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CMR of LV non-compaction cardiomyopathy: association of clinical presentation and prognosis with cardiac phenotype


Left ventricular non-compaction (LVNC) is a rare congenital disorder characterized by two layered myocardium; trabeculated (non-compacted) and a non-trabeculated (compacted). LVNC is increasingly being recognized due to better imaging technology as a cause for heart failure and sudden cardiac death; however, data on clinical and imaging characteristics remains limited.


To investigate the association of clinical presentation and outcomes in LVNC with cardiac phenotype by CMR.


Fourteen patients (mean age 33.1 ± 17.6 years, 9 male) were retrospectively identified from CMR database between December 2007 and May 2010. CMR imaging included SSFP cine in standard views and late gadolinium enhancement. Quantitative analysis included left and right ventricular function, volumes, mass, LV wall motion score and non-compacted to compacted myocardium (NC/C) ratios in different segments. Number of involved LV segments and regions of maximum NC/C ratio were also recorded.

Patient's medical records were reviewed for clinical history including NYHA functional class, ECG, telemetry, Holter/event monitoring and electrophysiology studies.

Non-parametric U test, logistic regression analysis and parametric T-test were used to determine statistical significance as appropriate.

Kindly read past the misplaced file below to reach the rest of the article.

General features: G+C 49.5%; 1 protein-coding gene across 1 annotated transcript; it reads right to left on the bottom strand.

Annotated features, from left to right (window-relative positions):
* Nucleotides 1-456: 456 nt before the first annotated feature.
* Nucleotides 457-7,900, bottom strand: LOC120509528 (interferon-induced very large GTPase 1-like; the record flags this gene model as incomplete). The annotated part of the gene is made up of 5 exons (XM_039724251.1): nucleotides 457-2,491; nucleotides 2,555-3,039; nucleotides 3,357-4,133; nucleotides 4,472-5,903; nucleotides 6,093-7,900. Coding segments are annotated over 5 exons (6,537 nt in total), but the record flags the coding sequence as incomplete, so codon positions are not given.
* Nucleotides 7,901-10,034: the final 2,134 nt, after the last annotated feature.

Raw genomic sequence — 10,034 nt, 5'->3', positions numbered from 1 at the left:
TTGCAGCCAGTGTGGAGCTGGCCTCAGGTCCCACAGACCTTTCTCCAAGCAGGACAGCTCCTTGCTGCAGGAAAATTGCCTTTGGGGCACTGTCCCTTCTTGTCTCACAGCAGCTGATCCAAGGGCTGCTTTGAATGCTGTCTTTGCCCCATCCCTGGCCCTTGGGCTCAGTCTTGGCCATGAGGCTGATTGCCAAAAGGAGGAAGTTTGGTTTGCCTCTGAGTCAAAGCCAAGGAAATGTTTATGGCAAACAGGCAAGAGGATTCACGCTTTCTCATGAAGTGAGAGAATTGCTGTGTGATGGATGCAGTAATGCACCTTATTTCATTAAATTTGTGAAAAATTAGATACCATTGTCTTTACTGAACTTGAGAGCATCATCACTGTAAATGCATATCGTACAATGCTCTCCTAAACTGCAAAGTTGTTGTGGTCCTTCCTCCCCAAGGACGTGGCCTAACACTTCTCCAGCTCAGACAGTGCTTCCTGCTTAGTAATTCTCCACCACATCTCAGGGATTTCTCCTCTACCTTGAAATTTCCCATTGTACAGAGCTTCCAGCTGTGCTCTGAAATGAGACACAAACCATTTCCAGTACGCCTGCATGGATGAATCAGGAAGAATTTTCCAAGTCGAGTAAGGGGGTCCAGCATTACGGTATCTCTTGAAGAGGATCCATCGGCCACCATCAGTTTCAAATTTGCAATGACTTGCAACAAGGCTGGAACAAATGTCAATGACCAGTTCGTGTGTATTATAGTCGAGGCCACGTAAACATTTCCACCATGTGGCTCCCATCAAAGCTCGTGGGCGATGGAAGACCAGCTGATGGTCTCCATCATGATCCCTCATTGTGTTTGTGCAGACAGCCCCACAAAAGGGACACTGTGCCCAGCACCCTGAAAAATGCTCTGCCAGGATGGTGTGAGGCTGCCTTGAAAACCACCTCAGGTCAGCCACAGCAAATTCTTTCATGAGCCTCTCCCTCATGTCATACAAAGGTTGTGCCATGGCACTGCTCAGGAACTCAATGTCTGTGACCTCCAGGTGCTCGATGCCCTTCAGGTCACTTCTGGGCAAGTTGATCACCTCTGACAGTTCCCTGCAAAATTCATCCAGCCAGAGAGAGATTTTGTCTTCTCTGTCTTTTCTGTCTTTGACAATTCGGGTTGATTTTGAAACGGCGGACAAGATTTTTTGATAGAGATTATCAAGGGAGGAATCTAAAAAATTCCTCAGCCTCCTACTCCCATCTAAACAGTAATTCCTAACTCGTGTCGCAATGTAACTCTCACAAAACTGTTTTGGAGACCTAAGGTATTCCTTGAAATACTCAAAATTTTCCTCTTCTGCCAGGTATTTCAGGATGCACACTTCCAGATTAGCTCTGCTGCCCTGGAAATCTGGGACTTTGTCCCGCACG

Seven patients presented with acute heart failure including one in cardiogenic shock. Three patients presented with syncope, one with documented ventricular tachycardia (VT).

Mean LVEF was 36.2 ± 22.8% and mean RVEF 31.5 ± 16.7%. LVEF <50% was present in 8 patients (57.1%), RVEF <40% in 7 (50%) and both in 6 (42.8%) patients. Mean NC/C myocardium ratio was 3.7±0.8 with mean of 5.5±3.1 LV segments involved. Patients with LV dysfunction were older, more symptomatic with higher NYHA class, had more myocardial segments involvement with non-compaction, and higher NC/C ratios (Table 1). No myocardial infarction or mid-wall fibrosis was seen on late gadolinium enhancement. One patient had thrombus in the right ventricle associated with severe RV dysfunction.

Table 1 Table 1

Four patients had non-sustained monomorphic VT. Two patients had premature ventricular complexes on telemetry. One patient had paroxysmal atrial fibrillation, and one had atrioventricular nodal reentry tachycardia (AVNRT).

There were no deaths over a mean follow-up of 7.0 ± 4.6 months. One patient received a heart transplant for severe refractory heart failure. Five patients received an ICD; 4 with non-sustained VT and 1 with severe LV dysfunction. Patient with AVNRT underwent successful ablation.


Patients with LVNC have a spectrum of cardiac phenotypes ranging from normal LV and RV to severe biventricular dysfunction. Clinical presentation and symptoms are associated with degree of non-compaction and ventricular dysfunction.

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Correspondence to Mushabbar A Syed.

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Open Access This article is published under license to BioMed Central Ltd. This is an Open Access article is distributed under the terms of the Creative Commons Attribution 2.0 International License (, which permits unrestricted use, distribution, and reproduction in any medium, provided the original work is properly cited.

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Syed, M.A., Leung, S.W., Elayi, S.C. et al. CMR of LV non-compaction cardiomyopathy: association of clinical presentation and prognosis with cardiac phenotype. J Cardiovasc Magn Reson 13, P291 (2011).

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  • Ventricular Tachycardia
  • Late Gadolinium Enhancement
  • Cardiac Phenotype
  • Monomorphic Ventricular Tachycardia
  • Refractory Heart Failure